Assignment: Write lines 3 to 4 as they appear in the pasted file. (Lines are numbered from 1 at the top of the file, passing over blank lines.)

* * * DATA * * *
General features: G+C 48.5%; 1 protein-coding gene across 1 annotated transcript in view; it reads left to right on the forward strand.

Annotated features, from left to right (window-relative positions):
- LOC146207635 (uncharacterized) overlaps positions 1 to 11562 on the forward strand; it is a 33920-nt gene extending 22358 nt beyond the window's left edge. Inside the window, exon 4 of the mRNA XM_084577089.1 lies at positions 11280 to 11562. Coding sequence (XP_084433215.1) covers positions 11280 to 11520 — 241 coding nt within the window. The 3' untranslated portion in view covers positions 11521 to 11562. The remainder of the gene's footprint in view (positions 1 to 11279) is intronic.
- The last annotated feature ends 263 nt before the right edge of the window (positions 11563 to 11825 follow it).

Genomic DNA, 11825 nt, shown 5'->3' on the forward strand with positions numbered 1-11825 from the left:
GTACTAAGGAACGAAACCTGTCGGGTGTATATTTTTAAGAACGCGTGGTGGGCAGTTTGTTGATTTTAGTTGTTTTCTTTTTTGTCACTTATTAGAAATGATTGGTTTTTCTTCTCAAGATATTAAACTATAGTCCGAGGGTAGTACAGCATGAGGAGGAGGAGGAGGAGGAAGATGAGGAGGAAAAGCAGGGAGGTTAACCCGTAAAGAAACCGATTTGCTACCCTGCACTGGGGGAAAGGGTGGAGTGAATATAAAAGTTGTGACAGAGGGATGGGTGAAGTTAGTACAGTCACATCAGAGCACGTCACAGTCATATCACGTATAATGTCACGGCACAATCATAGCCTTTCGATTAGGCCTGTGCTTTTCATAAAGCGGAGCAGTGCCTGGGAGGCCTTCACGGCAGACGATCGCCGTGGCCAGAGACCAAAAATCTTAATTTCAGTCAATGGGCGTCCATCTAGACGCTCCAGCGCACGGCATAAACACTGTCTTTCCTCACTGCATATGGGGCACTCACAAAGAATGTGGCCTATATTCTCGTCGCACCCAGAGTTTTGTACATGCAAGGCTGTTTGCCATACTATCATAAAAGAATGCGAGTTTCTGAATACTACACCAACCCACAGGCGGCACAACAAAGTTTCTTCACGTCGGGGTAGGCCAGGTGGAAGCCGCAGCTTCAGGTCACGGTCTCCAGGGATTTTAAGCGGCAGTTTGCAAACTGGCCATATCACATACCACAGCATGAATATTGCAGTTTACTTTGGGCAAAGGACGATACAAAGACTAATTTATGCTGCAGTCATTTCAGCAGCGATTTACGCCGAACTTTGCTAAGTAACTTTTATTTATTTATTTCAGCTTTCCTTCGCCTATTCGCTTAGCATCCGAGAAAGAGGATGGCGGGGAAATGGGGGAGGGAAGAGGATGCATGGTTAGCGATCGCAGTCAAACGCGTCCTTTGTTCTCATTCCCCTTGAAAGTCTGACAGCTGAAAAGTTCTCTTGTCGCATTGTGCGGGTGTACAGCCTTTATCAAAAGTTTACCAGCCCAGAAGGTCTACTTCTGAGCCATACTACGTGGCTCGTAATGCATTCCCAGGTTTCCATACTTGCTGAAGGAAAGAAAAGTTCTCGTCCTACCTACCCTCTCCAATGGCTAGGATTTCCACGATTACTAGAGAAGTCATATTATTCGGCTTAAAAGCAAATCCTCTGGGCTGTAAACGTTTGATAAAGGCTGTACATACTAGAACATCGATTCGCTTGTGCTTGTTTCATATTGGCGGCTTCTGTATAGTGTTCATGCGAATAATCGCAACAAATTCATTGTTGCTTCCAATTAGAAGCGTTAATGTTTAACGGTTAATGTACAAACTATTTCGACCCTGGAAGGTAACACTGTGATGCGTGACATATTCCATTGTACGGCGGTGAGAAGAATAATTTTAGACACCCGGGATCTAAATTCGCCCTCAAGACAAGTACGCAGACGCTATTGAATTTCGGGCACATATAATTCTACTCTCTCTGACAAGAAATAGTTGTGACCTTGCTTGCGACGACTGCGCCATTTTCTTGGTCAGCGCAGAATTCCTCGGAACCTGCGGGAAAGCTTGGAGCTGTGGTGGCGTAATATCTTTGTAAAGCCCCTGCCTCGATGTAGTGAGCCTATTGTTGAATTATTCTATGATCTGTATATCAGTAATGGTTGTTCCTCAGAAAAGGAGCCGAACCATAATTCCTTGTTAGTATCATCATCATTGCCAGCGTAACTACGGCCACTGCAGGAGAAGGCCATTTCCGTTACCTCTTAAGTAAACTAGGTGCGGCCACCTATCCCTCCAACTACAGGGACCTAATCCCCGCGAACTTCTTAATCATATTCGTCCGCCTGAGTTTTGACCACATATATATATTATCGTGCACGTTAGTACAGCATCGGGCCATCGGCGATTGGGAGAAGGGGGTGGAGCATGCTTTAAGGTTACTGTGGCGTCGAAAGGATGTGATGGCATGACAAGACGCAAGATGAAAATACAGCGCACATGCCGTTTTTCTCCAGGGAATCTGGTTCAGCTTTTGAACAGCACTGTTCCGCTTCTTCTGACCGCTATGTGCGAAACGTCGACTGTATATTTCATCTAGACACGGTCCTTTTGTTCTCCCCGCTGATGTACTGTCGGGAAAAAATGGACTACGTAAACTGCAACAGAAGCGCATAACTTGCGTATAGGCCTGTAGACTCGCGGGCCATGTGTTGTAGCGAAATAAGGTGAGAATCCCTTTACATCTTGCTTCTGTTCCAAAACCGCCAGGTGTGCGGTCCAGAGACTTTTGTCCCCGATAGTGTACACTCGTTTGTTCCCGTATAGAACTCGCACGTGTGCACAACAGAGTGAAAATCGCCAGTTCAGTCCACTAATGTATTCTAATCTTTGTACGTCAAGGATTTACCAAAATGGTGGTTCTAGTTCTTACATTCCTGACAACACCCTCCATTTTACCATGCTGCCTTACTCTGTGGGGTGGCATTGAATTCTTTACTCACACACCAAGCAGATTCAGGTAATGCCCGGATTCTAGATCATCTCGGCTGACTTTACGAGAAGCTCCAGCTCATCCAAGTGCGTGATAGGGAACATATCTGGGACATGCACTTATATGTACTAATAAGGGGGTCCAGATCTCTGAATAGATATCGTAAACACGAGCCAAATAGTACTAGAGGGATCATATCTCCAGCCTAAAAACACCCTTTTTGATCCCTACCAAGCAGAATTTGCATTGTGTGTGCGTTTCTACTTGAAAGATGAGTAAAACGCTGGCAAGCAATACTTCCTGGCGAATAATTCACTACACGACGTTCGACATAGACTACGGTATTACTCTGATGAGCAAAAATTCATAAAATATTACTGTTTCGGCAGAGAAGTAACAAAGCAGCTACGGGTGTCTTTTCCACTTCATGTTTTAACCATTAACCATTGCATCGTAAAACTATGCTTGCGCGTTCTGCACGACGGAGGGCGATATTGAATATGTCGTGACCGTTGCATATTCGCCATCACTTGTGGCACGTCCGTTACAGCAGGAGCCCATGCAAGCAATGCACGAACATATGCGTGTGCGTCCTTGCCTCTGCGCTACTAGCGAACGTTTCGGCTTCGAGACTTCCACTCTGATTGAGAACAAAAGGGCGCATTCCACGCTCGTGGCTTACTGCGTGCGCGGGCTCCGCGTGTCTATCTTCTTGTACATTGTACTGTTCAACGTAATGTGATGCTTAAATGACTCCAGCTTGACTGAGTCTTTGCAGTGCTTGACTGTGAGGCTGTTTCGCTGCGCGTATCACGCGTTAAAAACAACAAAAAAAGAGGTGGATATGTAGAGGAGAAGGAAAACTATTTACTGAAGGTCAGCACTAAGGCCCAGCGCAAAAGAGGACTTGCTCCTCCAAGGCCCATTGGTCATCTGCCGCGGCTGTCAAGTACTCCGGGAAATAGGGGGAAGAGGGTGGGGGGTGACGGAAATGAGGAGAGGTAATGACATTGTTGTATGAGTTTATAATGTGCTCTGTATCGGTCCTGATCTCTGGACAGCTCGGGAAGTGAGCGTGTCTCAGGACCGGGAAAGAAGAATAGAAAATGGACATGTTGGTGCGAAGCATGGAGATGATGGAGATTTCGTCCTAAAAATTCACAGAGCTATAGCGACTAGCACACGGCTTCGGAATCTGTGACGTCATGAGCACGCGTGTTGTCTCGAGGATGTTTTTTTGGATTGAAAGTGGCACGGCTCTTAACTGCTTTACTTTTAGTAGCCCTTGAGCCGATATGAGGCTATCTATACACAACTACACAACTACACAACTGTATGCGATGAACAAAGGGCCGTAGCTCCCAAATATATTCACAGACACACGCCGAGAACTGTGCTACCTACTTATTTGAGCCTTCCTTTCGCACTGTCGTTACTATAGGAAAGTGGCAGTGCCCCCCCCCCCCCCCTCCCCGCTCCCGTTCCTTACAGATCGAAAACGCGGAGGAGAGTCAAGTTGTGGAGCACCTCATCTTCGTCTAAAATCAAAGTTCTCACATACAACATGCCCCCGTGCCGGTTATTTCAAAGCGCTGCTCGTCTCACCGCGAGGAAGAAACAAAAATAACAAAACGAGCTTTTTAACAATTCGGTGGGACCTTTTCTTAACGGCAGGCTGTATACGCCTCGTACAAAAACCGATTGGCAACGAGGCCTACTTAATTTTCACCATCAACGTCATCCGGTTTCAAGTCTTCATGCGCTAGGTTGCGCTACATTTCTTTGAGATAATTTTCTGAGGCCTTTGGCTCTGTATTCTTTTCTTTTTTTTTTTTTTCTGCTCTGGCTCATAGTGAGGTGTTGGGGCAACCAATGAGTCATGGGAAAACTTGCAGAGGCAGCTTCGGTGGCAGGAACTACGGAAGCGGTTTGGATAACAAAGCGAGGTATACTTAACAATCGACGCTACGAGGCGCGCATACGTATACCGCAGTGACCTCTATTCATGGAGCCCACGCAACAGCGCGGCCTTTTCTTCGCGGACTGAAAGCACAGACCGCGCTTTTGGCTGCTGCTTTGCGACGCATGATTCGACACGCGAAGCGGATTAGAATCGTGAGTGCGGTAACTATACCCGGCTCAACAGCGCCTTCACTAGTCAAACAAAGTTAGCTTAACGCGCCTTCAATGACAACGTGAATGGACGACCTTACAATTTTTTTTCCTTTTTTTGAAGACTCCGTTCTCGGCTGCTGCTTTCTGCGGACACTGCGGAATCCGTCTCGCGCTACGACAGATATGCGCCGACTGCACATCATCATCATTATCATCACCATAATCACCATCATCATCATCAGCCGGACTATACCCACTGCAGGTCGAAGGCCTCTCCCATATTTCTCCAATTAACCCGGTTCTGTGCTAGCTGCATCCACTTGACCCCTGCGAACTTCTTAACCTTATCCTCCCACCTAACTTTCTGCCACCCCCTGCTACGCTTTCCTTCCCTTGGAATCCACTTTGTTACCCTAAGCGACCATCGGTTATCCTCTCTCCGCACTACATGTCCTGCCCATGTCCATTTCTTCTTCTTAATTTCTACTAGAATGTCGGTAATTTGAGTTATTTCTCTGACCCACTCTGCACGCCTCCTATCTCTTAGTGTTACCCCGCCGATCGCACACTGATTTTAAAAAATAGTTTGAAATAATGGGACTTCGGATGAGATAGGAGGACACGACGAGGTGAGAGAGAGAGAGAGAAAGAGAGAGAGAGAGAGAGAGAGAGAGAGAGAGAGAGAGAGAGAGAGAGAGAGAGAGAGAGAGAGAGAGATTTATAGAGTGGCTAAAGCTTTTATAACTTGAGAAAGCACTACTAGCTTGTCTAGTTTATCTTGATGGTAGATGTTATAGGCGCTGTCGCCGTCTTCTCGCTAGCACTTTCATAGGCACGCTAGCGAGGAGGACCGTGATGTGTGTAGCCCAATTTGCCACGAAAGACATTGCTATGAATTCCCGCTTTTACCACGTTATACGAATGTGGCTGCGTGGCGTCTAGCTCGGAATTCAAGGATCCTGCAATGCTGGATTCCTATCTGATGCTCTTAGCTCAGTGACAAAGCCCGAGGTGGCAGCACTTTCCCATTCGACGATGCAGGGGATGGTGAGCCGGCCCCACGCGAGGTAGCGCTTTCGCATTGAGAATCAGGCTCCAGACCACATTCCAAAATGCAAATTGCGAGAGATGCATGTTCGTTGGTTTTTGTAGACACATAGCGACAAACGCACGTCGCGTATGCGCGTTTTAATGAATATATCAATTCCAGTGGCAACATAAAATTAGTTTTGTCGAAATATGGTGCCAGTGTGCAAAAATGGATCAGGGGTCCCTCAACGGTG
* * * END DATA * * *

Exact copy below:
- LOC146207635 (uncharacterized) overlaps positions 1 to 11562 on the forward strand; it is a 33920-nt gene extending 22358 nt beyond the window's left edge. Inside the window, exon 4 of the mRNA XM_084577089.1 lies at positions 11280 to 11562. Coding sequence (XP_084433215.1) covers positions 11280 to 11520 — 241 coding nt within the window. The 3' untranslated portion in view covers positions 11521 to 11562. The remainder of the gene's footprint in view (positions 1 to 11279) is intronic.
- The last annotated feature ends 263 nt before the right edge of the window (positions 11563 to 11825 follow it).